Red, White, Blue and Golden

I admit right now, I stole that title from Stephen Nelson, the play-by-play man calling the USA game for the NHL Network.

Today was medal day at the 2021 World Junior Championship. Russia and Finland would tangle for bronze while the Americans and Canadians would do battle for gold.

First, to the bronze medal game. Finland defeated Russia, 4-1 to claim bronze for the first time since 2006. Russia went medal-less for only the second time in the last 11 tournaments.

The Russians got on the board first when Ilya Safonov scored 6:03 into the contest. Maxim Groshev had the lone assist on what would turn out to be the only Russian goal of the evening.

In the second period, Anton Lundell tied things 5:05 into the new frame. He got assists from Matias Mantykivi and Topi Niemela.

The third period featured Mikko Petman scoring 1:13 in to give the Finns their first lead of the afternoon. Samuel Helenius and Eemil Viro had the assists.

The Russians would then pull goaltender Yaroslav Askarov with just over a minute to go in the game. Lundell would score into the empty net for his second of the game unassisted to make it 3-1 at 18:32.

Off the faceoff, Russia would pull Askarov again and this time, Juuso Parssinen scored into the vacated cage to make it 4-1 Finland. Mikael Pyyhtia had the assist. The Finns had notched two empty netters in the course of almost a minute, as this goal came at the 19:47 mark.

And that was it. The Finns ended up with 32 shots to Russia’s 29. Both Askarov and Finnish goalie Kari Piiroinen had 28 saves.

So, Finland are the 2021 World Junior Championship Bronze Medalists and Russia finishes just out of contention – a hard place to be no doubt.

Shakir Mukhamadullin had two shots on goal and was a minus-2 in 19:27 of total ice time. Arseni Gritsyuk did not play for Russia.

But now on to the game that would decide the World Junior champions for the year, as North American rivals Canada and the United States got set to go.

This seemed like a daunting task for the Americans as the Canadians had outscored their opponents by a whopping margin of 41-4 and had never even trailed in the tournament.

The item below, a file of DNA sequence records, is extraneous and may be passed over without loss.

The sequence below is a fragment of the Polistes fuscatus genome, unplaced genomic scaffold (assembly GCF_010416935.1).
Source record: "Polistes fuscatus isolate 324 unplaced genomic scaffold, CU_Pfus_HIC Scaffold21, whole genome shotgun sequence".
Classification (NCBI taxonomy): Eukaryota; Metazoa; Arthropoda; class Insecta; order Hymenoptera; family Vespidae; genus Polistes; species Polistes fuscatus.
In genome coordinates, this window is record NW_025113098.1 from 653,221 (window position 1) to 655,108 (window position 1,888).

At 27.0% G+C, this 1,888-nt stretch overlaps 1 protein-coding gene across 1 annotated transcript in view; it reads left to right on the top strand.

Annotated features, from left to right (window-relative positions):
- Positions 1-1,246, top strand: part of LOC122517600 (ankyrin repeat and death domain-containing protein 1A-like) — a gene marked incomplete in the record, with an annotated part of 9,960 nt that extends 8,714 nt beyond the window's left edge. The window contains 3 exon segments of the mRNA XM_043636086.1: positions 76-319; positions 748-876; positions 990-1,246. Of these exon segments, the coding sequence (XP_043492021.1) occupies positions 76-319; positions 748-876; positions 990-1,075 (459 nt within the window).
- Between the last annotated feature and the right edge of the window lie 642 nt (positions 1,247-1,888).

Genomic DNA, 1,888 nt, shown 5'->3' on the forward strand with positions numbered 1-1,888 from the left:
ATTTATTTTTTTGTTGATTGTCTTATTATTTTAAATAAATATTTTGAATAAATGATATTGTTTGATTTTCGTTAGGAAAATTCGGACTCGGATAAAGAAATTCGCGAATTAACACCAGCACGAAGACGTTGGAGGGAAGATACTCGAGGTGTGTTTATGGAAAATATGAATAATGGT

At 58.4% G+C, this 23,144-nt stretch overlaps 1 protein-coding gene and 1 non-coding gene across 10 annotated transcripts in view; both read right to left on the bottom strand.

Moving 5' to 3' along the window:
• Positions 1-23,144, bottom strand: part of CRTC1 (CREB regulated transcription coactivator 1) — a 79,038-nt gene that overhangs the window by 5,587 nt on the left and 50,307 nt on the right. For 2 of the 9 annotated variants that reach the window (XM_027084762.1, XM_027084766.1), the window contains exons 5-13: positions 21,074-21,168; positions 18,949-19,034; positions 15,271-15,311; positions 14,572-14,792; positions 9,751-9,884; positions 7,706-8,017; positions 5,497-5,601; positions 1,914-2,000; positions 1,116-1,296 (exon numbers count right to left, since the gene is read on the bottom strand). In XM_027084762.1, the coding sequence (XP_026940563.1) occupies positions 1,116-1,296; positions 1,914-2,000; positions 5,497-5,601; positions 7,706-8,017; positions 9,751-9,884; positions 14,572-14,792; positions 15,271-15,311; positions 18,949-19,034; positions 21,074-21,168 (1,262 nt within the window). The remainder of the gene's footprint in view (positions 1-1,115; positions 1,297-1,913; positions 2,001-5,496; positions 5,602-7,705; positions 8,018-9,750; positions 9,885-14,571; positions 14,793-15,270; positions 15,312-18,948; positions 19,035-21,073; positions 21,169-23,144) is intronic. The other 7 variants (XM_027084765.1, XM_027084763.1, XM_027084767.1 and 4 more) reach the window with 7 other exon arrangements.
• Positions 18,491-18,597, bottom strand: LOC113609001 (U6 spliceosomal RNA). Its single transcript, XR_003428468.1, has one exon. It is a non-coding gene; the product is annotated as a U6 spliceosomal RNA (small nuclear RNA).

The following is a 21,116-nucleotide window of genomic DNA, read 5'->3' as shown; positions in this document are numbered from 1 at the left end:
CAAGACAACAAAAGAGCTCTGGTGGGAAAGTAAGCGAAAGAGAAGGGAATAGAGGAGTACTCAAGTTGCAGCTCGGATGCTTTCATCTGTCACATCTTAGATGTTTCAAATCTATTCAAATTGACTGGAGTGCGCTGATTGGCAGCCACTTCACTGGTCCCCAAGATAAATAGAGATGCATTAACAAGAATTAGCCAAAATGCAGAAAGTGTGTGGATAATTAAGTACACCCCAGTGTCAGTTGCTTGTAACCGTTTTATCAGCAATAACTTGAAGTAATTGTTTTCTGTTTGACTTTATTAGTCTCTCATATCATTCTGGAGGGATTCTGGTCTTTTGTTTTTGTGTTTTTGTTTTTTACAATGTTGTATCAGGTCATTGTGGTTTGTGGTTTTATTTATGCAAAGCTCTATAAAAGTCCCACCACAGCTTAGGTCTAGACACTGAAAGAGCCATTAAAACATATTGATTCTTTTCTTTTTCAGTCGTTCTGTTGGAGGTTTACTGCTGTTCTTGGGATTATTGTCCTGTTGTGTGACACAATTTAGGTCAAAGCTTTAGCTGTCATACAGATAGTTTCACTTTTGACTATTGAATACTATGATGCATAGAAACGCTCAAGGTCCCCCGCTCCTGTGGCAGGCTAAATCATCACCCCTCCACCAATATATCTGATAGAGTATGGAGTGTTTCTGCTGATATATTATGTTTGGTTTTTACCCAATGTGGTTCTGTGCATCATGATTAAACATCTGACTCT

Canada was on home ice and looked to be the overwhelming favorites. But the US had had some trials of their own, losing to Russia in the opener and then coming back to win their group and the challenges of Slovakia and Finland in the medal rounds were enough, it seemed, to steel them for battle.

And it only took two, well actually one. Alex Turcotte, after the US came out flying and really applying pressure to the Canadians in their own end, scored from Trevor Zegras and Drew Helleson to make it 1-0 USA just 13:25 into the game.

And that one would hold up as the game-winner.

Zegras scored 32 seconds into the second period from Arthur Kaliyev to make it 2-0, this was just (an important) insurance goal.

American goaltender Spencer Knight stood on his head all night long. Late in the third, he stopped Canada’s Connor McMichael on a breakaway, giving him no space to shoot at and stoning him, preserving the shutout.

The Canadians pulled goalie Devon Levi late, but to no avail. The Americans were the gold medal winners while Canada – the 2020 defending champs – took home silver.

Canada outshot the US 34 to 21, which just shows how locked in Knight was and how great the Americans played defensively. Levi made 19 saves while Knight turned aside all 34 he saw.

Dawson Mercer had a shot on net with an even plus/minus rating in 9:13 of ice time. Patrick Moynihan, who did return in the last game against Finland (I was wrong), was an even plus/minus and did not register a shot in 11:55 of time on ice.

So, that wraps up the 2021 World Junior Championship from Edmonton. Congratulations to the medalists and all of the participants in the tournament, you really put on a great show in the last two weeks.

Next week, Devils hockey returns!

2021 World Junior Semifinals

Some quick AHL news to get to before moving on to today’s semifinal results at the 2021 World Junior Championship in Edmonton.

The American Hockey League announced today some provisional relocations for this season only, as well as some teams that have opted out of the 2020-21 season. The AHL season is set to begin on February 5, about a month from today.

The league will operate with 28 teams and five divisions this season. Not much has to be changed for the schedule since the NHL’s 2020-21 schedule revisions closely resemble what the AHL already does.

The provisional relocations include the Ontario Reign (LA Kings affiliate) playing in El Segundo, California; the Providence Bruins (Boston affiliate) taking up shop in Marlborough, Massachusetts; and the San Diego Gulls (Anaheim Ducks affiliate) moving to Irvine, California for the season. One other team that will temporarily relocate for this season only is the Binghamton Devils, who will play out of Prudential Center in Newark, New Jersey.

Although not much revenue will come from it and fans will not be allowed in to see them play, the Prudential Center will actually host two teams this year, which is kind of cool.

In addition, the Charlotte Checkers (Carolina’s affiliate), Milwaukee Admirals (Nashville Predators) and Springfield Thunderbirds (St. Louis Blues) will not be participating in the 2020-21 AHL season due to concerns over COVID-19. They will (presumably if the pandemic is under control) return to play for the 2021-22 season.